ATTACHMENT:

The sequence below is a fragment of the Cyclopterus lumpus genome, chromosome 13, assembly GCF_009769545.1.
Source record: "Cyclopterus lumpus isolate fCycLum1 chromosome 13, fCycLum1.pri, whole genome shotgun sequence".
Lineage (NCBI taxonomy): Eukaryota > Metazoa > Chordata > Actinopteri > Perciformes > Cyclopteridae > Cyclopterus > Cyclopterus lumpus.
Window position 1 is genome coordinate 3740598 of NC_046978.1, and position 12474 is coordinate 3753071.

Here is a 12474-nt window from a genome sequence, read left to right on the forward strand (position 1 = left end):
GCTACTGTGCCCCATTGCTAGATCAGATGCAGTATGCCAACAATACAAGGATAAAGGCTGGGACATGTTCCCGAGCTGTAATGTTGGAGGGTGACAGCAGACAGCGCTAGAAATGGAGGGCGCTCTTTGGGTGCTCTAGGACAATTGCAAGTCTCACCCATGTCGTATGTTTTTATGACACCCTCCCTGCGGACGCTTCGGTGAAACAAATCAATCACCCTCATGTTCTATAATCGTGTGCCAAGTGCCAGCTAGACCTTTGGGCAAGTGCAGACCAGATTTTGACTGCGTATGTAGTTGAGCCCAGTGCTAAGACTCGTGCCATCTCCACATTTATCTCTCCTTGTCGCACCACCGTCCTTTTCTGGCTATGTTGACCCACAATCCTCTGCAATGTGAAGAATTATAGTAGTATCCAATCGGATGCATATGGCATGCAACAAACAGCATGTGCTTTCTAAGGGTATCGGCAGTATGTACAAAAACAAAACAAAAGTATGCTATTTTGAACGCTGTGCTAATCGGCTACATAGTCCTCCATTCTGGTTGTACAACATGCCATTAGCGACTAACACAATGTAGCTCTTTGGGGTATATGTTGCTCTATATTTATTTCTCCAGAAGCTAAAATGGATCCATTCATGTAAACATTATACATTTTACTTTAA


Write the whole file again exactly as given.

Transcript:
The sequence below is a fragment of the Cyclopterus lumpus genome, chromosome 13, assembly GCF_009769545.1.
Source record: "Cyclopterus lumpus isolate fCycLum1 chromosome 13, fCycLum1.pri, whole genome shotgun sequence".
Lineage (NCBI taxonomy): Eukaryota > Metazoa > Chordata > Actinopteri > Perciformes > Cyclopteridae > Cyclopterus > Cyclopterus lumpus.
Window position 1 is genome coordinate 3740598 of NC_046978.1, and position 12474 is coordinate 3753071.

Here is a 12474-nt window from a genome sequence, read left to right on the forward strand (position 1 = left end):
GCTACTGTGCCCCATTGCTAGATCAGATGCAGTATGCCAACAATACAAGGATAAAGGCTGGGACATGTTCCCGAGCTGTAATGTTGGAGGGTGACAGCAGACAGCGCTAGAAATGGAGGGCGCTCTTTGGGTGCTCTAGGACAATTGCAAGTCTCACCCATGTCGTATGTTTTTATGACACCCTCCCTGCGGACGCTTCGGTGAAACAAATCAATCACCCTCATGTTCTATAATCGTGTGCCAAGTGCCAGCTAGACCTTTGGGCAAGTGCAGACCAGATTTTGACTGCGTATGTAGTTGAGCCCAGTGCTAAGACTCGTGCCATCTCCACATTTATCTCTCCTTGTCGCACCACCGTCCTTTTCTGGCTATGTTGACCCACAATCCTCTGCAATGTGAAGAATTATAGTAGTATCCAATCGGATGCATATGGCATGCAACAAACAGCATGTGCTTTCTAAGGGTATCGGCAGTATGTACAAAAACAAAACAAAAGTATGCTATTTTGAACGCTGTGCTAATCGGCTACATAGTCCTCCATTCTGGTTGTACAACATGCCATTAGCGACTAACACAATGTAGCTCTTTGGGGTATATGTTGCTCTATATTTATTTCTCCAGAAGCTAAAATGGATCCATTCATGTAAACATTATACATTTTACTTTAA